The Russian Imperial Academy and Western Transcaucasia (late-eighteenth century to the 1850s)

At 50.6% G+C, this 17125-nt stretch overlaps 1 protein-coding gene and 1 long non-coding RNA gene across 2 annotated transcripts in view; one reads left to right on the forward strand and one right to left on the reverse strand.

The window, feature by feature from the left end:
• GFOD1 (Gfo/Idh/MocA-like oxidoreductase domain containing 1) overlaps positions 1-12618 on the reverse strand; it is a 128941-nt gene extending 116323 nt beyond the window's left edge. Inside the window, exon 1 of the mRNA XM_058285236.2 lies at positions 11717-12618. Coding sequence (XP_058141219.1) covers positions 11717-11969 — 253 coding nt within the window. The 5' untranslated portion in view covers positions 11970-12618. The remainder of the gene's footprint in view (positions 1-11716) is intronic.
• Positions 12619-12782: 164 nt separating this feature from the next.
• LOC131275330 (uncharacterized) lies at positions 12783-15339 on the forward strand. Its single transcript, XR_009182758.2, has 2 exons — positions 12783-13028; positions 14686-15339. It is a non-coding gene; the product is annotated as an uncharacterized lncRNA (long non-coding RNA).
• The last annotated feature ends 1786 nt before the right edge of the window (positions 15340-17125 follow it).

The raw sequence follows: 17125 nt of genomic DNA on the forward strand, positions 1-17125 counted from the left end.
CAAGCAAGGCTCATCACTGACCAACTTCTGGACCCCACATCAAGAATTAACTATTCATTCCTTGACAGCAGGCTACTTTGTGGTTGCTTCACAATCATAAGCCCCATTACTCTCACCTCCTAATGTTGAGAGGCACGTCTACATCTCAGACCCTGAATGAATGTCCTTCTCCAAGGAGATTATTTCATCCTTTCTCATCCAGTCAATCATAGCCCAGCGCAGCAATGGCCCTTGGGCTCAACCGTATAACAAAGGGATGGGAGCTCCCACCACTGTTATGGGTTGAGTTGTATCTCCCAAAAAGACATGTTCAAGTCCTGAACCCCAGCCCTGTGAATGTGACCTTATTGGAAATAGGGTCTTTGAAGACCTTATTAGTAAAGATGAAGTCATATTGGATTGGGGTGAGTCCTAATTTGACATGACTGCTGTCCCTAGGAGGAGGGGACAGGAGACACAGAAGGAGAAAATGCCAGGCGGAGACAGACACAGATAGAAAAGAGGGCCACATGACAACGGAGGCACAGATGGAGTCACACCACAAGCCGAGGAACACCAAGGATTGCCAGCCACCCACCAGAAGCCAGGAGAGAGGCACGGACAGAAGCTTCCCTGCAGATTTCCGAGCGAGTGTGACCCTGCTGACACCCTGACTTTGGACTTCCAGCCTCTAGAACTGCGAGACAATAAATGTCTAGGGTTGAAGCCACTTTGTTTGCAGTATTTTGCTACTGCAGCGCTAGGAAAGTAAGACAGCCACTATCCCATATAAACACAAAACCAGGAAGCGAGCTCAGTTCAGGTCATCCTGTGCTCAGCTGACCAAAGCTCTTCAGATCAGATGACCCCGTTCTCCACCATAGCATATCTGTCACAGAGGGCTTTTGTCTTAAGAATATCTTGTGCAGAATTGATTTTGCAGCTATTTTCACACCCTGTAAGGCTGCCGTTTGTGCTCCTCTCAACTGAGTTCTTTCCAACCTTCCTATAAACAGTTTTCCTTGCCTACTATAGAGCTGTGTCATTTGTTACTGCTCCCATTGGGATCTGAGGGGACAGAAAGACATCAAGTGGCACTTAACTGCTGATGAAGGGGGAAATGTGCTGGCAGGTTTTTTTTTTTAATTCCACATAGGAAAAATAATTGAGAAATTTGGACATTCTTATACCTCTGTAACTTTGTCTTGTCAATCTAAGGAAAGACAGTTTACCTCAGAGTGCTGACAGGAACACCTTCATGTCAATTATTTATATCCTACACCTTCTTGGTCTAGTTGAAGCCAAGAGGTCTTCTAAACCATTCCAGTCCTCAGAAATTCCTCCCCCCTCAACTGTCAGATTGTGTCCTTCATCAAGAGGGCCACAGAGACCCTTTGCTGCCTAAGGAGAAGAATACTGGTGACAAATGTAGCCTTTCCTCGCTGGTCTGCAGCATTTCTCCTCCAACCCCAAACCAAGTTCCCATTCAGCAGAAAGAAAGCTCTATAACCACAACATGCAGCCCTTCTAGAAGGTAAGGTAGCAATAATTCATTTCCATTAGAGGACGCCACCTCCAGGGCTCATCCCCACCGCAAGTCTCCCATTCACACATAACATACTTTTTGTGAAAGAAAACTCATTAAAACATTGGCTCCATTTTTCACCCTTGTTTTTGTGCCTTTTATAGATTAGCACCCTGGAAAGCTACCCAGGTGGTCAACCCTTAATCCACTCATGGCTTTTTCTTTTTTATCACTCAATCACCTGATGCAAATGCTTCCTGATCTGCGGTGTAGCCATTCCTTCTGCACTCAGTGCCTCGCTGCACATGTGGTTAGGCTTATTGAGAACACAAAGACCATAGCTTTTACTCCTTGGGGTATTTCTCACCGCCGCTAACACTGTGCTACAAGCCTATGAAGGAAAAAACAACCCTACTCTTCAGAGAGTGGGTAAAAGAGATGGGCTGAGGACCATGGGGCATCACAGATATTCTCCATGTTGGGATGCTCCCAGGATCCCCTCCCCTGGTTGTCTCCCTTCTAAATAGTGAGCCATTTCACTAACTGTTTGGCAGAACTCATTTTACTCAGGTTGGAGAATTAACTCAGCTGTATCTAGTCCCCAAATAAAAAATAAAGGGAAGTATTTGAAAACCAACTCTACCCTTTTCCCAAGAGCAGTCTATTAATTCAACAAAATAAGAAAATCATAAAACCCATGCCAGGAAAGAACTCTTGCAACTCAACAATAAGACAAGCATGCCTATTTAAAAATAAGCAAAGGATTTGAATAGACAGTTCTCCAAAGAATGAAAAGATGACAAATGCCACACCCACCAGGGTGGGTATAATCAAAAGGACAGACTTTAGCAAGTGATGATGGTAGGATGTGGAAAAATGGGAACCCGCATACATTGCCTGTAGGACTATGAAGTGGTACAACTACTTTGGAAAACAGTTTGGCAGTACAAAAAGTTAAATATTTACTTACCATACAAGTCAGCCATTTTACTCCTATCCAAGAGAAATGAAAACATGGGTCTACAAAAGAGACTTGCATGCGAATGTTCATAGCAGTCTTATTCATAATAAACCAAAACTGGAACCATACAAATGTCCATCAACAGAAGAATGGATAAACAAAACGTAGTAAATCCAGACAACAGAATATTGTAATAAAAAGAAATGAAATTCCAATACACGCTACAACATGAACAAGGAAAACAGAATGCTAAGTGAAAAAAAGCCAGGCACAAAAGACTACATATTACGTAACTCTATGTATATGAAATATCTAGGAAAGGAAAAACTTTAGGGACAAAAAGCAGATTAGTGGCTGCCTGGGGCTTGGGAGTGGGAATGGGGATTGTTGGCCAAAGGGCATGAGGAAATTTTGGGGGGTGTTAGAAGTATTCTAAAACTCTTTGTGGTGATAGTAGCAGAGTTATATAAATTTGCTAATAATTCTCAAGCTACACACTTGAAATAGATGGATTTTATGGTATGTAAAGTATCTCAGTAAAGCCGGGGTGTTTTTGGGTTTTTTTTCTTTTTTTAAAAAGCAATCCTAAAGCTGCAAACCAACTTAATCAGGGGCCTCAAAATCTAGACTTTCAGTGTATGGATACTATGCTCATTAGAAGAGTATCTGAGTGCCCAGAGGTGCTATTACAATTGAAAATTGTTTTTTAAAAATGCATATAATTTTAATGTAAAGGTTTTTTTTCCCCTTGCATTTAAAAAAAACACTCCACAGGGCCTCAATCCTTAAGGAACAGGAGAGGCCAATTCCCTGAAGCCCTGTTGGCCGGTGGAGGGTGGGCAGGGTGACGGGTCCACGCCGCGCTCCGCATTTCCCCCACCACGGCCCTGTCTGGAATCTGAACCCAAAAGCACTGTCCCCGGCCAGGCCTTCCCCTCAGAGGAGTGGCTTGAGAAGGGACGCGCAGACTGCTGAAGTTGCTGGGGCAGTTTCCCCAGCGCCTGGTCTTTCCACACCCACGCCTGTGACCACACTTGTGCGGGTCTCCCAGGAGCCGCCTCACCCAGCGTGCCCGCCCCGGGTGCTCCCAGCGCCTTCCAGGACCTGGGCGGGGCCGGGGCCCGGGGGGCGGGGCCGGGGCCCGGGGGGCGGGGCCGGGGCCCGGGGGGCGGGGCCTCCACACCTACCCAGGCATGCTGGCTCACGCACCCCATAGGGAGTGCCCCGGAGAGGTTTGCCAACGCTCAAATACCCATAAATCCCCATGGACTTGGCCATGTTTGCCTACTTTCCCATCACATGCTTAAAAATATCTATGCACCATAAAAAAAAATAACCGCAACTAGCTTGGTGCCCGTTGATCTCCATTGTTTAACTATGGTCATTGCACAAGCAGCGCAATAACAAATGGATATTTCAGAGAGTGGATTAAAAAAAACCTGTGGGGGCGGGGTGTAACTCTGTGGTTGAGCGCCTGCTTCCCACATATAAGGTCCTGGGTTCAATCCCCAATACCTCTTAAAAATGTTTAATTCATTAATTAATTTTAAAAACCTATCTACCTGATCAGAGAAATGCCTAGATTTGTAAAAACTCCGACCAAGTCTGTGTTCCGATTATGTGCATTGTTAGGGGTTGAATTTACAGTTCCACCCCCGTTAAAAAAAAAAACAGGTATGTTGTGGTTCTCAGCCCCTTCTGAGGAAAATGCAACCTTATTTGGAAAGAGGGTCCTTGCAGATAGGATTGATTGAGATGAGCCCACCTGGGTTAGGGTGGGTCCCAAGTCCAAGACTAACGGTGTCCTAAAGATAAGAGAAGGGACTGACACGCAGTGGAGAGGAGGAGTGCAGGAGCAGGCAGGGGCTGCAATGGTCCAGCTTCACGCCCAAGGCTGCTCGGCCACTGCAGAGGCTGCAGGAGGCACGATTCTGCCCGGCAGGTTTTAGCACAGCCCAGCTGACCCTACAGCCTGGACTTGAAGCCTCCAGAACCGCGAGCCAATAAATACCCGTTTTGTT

Known to western civilisations since the eighth century BC when the Ancient Greeks (specifically, the Ionians of Miletus) established colonies (e.g. ¡ låca| pisto’|, today’s Pitsunda, in northern Abkhazia) along the eastern shores of the Black Sea (Pontic Euxine), the Western (Trans-)Caucasus has always been distinguished for its multi-ethnicity. At the start of the Christian era, for instance, the geographer Strabo observed how Dioskuria (later called Seb/vastopolis, designations for what is today’s capital of Abkhazia, namely Aqw’a, more commonly known as Sukhum) served as the commercial centre for the peoples living in the mountains above it and for the surrounding neighbourhood, whilst Pliny Secundus in the second half of the first century AD speaks of it as a depopulated Colchidian town previously famed for the fact that up to 300 representatives of peoples speaking different languages would gather there, for the purpose of carrying on trade with whom the Romans needed 130 interpreters (see Inal-Ipa 1965.109)....


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